Many individuals on the autism spectrum are drawn to water, and the Autism Spectrum Disorder Foundation (ASDF) highlights that swimming can help children on the spectrum improve speech, coordination and balance, social skills, self-esteem, cognitive processing, communication skills and oral motor skills.

“Diving has frequently proven to be a transformative and healing experience for individuals with physical or emotional challenges and their families,” said Kristin Valette-Wirth, chief marketing officer of PADI Worldwide.

“We are honored to work together with our global network of dive centers and resorts, including our longtime partner in Beaches Resorts, and IBCCES to offer more opportunities for those with special needs to heal, explore and connect through diving. Together with Beaches Resorts and IBCCES, we look forward to inspiring and enabling more travel and shared experiences for all to create lifelong memories that have the power to transform lives.”

The Introduction of Sesame Street’s Julia

In September 2017, as part of its long-standing partnership with Sesame Workshop®, Beaches Resorts introduced the arrival of Julia, a Sesame Street Muppet on the autism spectrum, who brought an exclusive new activity to Beaches Resorts: Amazing Art with Julia. During this activity, children are greeted by Julia, a 4-year-old girl on the autism spectrum, who loves to paint. Julia highlights how people can express themselves through art, and children can explore, experiment and create in an open-ended art activity.

As part of brand-wide efforts to increase awareness of autism, all Beaches Resorts staff underwent sensitivity training with “Sesame Street and Autism: See Amazing in All Children” resources.

For more information about Beaches Resorts’ autism-friendly resorts in the Caribbean, please visit

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Traveling with Children


An estimated 2.4 million children from the United States travel internationally each year, and the number is increasing. In general, children face most of the same health risks as their parents, but the consequences can be more serious. Some conditions can be difficult to recognize in children, especially in those who aren’t talking yet. If you are planning to travel to another country with your kids, be familiar with the risks of travel to help them stay safe and healthy.

Pre-travel Care
A visit to a travel medicine provider before your trip can help protect you and your children at your destination. Ideally, your family should see a health care provider at least 4-6 weeks before your international trip to get needed vaccines and medicines. Your doctor or nurse will also counsel you on other ways to reduce your family’s risk of illness or injury during travel.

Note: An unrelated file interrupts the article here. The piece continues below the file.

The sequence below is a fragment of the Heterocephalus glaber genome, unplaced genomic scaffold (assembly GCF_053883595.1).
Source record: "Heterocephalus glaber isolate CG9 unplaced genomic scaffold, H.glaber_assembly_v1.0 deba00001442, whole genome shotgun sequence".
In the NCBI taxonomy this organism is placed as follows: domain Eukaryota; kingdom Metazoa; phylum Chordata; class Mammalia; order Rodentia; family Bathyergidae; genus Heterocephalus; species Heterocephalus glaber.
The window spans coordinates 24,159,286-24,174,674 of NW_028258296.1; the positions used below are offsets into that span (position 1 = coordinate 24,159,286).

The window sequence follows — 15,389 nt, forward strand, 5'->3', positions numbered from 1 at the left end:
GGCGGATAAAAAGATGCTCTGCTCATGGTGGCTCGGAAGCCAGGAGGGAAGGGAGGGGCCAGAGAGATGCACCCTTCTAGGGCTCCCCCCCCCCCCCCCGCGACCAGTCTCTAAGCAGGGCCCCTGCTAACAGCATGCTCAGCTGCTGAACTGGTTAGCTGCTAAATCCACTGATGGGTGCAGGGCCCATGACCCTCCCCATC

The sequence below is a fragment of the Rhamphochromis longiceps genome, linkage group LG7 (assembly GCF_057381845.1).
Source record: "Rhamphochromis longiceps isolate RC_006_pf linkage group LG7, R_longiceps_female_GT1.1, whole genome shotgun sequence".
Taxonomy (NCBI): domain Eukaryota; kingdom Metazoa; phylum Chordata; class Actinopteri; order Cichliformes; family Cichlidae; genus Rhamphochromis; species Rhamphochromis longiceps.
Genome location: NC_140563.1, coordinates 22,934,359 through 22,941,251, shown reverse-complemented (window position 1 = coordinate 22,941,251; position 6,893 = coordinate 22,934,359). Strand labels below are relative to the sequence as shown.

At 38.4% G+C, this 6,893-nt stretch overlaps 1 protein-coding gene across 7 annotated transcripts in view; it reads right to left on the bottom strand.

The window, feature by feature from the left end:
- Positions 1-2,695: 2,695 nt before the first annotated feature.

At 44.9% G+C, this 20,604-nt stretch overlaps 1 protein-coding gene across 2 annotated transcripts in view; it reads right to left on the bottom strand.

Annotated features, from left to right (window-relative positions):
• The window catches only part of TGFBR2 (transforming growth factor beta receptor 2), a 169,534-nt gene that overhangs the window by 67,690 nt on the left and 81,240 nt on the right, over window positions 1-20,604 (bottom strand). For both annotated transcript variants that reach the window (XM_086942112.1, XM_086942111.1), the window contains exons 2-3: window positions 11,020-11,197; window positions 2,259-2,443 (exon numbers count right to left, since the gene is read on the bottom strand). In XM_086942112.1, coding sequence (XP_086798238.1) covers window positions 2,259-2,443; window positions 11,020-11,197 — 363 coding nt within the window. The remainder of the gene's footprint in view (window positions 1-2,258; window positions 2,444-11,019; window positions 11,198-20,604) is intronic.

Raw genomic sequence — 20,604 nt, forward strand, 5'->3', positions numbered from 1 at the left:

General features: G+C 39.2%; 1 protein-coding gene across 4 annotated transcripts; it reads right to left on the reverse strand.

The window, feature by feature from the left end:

If possible, children should complete their routine childhood vaccines on the normal schedule before traveling overseas. However, some vaccines can also be given on an “accelerated” schedule, meaning doses are given in a shorter period of time. Some travel vaccines cannot be given to very young children, so it’s important to check with a travel medicine doctor, who should consult your child’s pediatrician, as early as possible before travel.

Diarrhea is among the most common illnesses experienced by children who are traveling abroad.

For infants, breastfeeding is the best way to prevent diarrhea. Older children visiting developing countries should follow basic food and water precautions:

  • Eat only food that is cooked and served hot.
  • Eat fresh fruits and vegetables that you peeled or washed yourself in clean water.
  • Drink only beverages from sealed containers or water that has been boiled or treated. This includes water used to prepare infant formula.
  • Wash their hands or use alcohol-based hand sanitizer frequently.

For short trips, you may want to bring a supply of safe snacks from home for times when the children are hungry and the available food may not be appealing or safe.

Diarrhea can be serious in infants and small children because of the risk of dehydration. The best treatment for diarrhea in children is to give plenty of fluids; there is usually no need to give medicine. Keep in mind:

  • Oral rehydration salts (available online or in stores in most developing countries) may be used to prevent dehydration.
  • Over-the-counter drugs that contain bismuth (Pepto-Bismol or Kaopectate) should NOT be used in children, and antibiotics are usually reserved for serious cases.
  • Other common treatments for diarrhea, such as loperamide, are not recommended for children younger than 6 years old.

If your child appears to be severely dehydrated, or has a fever or bloody stools, get medical attention immediately.

Malaria and Other Diseases Spread by Bugs
Diseases spread by mosquitoes, such as Zika, chikungunya, malaria, dengue, and yellow fever, are common throughout Asia, Africa, South America, and Europe.

Help your children prevent mosquito bites and use insect repellent:

  • Children should wear insect repellent and long pants and sleeves. Permethrin can be applied to clothes for extra protection.
  • Do not use insect repellents on babies younger than 2 months old.
  • For babies younger than 2 months old, protect them by draping mosquito netting over their carrier or car seat. Netting should have an elastic edge for a tight fit.
  • Do not use repellents containing oil of lemon eucalyptus (OLE) or para-menthane-diol (PMD) on children younger than 3 years old.
  • At night, children should sleep in screened, air-conditioned rooms or under a bed net.

Malaria is among the most serious and life-threatening infections that can be acquired by children abroad. Children visiting friends and relatives in developing countries may be at higher risk because they are more likely to be in areas where malaria is commonly found.

Children who travel to areas where malaria is present should take medicine to prevent malaria, just like their parents. Your health care provider can tell you which malaria medicine is best for your child. Many of these drugs have a bitter taste, but a pharmacist can crush the capsules and put the powder in a flavorless gelatin capsule. Because of the risk of overdose, malaria drugs should be stored in childproof containers and kept out of the reach of children. Malaria drugs are not 100% effective, and other diseases are also spread by insects, so children (and their parents!) should avoid bug bites, even if they are taking malaria medicine.